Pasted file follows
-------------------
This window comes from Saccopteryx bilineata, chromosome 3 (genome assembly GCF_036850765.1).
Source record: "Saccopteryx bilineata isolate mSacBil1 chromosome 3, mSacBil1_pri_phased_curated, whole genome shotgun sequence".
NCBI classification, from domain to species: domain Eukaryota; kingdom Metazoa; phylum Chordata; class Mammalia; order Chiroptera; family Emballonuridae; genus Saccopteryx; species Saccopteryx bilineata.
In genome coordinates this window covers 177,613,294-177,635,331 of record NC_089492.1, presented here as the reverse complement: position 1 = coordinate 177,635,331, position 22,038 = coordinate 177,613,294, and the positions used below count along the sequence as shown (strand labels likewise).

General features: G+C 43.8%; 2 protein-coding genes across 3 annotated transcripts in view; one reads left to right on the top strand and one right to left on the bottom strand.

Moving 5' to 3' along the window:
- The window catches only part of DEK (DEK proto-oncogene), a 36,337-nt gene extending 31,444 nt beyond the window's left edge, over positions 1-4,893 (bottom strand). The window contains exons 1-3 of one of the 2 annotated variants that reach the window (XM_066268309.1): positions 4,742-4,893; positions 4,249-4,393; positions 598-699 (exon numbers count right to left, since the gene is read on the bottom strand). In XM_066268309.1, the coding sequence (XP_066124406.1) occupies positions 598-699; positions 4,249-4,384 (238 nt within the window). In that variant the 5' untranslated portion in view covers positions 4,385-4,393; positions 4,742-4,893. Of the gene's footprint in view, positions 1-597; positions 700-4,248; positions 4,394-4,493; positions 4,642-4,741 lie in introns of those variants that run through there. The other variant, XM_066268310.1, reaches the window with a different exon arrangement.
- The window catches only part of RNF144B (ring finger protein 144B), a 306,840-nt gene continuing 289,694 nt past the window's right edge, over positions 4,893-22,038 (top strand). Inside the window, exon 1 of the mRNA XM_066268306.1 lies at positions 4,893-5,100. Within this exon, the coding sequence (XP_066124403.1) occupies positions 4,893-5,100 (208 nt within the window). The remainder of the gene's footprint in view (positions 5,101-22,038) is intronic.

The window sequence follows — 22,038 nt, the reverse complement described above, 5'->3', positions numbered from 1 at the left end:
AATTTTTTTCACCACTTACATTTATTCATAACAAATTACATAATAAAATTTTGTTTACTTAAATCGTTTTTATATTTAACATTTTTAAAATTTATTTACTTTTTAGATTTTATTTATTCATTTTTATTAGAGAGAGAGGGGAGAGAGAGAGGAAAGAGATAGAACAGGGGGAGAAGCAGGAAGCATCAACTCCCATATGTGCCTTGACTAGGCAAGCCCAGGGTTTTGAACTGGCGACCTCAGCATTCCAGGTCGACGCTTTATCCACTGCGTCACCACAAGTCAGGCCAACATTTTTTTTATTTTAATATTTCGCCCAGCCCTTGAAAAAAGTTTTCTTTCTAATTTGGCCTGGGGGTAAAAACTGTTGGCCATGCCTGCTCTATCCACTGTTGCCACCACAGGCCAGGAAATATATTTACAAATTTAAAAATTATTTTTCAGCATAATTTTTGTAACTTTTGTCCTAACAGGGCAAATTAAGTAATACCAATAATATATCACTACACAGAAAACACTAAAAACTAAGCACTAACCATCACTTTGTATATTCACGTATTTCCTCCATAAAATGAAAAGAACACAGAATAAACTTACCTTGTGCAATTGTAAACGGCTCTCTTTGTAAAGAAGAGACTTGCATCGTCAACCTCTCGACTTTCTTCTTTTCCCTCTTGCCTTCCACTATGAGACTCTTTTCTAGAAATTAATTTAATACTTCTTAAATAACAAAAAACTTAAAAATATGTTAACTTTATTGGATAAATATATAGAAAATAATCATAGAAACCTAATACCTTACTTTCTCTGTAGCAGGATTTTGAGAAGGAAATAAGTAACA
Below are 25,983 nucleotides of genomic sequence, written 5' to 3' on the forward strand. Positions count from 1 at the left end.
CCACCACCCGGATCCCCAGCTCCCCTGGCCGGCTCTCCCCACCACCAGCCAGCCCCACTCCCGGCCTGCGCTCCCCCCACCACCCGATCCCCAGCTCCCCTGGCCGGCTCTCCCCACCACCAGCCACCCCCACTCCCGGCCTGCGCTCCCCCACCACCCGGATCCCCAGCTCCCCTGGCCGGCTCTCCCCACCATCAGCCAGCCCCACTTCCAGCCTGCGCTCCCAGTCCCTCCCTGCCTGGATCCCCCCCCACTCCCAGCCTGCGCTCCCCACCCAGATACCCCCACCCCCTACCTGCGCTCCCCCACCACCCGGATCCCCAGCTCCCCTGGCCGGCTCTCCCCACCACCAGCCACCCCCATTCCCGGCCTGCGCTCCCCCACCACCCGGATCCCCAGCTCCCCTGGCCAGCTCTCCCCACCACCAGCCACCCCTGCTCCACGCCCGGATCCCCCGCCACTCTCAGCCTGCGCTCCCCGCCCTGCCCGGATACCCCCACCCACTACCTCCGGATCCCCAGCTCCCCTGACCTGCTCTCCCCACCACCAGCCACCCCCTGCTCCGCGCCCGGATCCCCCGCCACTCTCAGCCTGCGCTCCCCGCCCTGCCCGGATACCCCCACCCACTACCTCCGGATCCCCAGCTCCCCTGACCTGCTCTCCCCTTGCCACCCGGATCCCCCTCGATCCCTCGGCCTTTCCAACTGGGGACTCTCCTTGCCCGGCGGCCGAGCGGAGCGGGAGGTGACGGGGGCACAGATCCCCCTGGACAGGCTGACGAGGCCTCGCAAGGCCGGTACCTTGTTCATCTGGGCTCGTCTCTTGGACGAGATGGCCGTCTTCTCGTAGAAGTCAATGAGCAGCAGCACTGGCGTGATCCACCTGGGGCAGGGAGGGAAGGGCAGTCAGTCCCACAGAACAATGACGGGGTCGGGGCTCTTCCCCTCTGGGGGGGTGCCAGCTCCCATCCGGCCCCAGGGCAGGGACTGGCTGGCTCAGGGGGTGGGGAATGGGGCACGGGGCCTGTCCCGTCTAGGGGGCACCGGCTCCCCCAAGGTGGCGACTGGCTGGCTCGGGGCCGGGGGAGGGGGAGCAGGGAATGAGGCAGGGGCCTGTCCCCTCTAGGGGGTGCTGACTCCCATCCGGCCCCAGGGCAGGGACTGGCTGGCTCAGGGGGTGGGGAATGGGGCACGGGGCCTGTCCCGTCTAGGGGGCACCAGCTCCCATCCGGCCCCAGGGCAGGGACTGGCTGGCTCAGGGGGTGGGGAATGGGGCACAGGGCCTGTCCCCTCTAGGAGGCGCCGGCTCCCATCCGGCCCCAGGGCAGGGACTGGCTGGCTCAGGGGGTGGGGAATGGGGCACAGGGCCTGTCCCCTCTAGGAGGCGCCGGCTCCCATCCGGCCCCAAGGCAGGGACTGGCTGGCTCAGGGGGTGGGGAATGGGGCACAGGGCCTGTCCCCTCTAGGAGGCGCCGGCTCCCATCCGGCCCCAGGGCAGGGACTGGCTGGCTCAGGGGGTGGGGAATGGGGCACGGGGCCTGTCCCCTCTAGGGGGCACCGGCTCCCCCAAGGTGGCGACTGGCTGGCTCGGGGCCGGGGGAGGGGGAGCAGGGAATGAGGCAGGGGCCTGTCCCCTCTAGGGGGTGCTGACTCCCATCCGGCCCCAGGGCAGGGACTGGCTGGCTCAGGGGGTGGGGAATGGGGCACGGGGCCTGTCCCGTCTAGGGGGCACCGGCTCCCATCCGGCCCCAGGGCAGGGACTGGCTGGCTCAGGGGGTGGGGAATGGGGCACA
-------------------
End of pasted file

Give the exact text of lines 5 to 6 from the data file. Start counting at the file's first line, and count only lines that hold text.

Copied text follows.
General features: G+C 43.8%; 2 protein-coding genes across 3 annotated transcripts in view; one reads left to right on the top strand and one right to left on the bottom strand.

Moving 5' to 3' along the window: